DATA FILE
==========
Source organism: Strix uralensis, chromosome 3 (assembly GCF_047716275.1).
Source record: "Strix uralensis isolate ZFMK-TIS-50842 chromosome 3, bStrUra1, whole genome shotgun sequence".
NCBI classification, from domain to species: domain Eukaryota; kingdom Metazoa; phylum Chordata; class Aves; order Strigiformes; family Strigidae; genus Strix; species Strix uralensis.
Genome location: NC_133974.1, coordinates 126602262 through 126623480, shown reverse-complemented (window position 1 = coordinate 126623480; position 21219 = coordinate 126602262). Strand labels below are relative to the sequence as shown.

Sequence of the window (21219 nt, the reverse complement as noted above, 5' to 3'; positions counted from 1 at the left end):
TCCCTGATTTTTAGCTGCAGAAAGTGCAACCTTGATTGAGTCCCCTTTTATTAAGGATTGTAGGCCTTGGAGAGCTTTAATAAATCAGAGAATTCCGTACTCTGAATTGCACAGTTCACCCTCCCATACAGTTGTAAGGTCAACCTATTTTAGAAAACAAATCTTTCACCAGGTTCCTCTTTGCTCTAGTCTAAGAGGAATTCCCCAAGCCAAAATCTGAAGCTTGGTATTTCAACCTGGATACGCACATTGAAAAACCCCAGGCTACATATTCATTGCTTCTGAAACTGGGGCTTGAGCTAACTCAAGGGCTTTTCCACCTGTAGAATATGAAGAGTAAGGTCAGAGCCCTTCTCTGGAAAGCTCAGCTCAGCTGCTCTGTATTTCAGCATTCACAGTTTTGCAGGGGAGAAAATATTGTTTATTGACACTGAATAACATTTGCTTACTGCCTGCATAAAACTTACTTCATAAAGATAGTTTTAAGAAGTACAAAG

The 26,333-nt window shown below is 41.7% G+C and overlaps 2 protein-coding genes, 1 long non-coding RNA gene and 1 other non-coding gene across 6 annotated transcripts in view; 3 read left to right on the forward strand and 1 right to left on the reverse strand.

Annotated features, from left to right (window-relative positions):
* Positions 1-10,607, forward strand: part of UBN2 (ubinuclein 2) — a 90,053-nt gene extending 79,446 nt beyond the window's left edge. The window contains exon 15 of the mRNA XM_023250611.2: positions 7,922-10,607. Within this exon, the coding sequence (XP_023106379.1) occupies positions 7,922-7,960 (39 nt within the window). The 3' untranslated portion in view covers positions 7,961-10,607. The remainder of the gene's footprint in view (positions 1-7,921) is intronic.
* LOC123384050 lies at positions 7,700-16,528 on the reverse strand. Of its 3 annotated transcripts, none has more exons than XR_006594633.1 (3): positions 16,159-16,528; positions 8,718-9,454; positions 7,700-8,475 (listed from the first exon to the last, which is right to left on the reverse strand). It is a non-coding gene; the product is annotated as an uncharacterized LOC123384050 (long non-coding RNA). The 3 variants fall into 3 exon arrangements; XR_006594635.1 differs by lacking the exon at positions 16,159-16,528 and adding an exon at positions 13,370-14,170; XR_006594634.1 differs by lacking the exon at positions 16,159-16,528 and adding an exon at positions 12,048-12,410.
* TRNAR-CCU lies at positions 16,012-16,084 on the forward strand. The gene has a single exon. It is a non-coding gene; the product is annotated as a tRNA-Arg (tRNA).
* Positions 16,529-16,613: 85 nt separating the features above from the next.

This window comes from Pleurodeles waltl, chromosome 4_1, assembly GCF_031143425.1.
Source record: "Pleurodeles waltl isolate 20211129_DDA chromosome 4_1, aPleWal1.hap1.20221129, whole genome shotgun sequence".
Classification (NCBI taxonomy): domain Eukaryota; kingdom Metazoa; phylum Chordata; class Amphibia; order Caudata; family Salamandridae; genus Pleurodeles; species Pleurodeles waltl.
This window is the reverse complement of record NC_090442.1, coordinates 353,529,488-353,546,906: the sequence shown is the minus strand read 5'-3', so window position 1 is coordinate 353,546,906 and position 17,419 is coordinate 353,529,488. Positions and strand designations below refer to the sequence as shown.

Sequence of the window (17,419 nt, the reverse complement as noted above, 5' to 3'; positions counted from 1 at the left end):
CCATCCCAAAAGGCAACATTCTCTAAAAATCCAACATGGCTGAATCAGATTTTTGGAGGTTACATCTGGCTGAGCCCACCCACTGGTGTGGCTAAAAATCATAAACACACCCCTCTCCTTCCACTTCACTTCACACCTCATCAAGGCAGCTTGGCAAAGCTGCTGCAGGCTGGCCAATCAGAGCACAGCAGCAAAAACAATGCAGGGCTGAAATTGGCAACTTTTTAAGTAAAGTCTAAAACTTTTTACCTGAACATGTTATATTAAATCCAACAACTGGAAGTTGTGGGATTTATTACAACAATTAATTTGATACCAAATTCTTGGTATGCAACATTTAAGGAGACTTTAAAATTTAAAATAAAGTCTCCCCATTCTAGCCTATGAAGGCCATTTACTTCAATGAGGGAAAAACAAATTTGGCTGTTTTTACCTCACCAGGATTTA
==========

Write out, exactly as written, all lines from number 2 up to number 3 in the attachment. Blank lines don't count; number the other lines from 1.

Source record: "Strix uralensis isolate ZFMK-TIS-50842 chromosome 3, bStrUra1, whole genome shotgun sequence".
NCBI classification, from domain to species: domain Eukaryota; kingdom Metazoa; phylum Chordata; class Aves; order Strigiformes; family Strigidae; genus Strix; species Strix uralensis.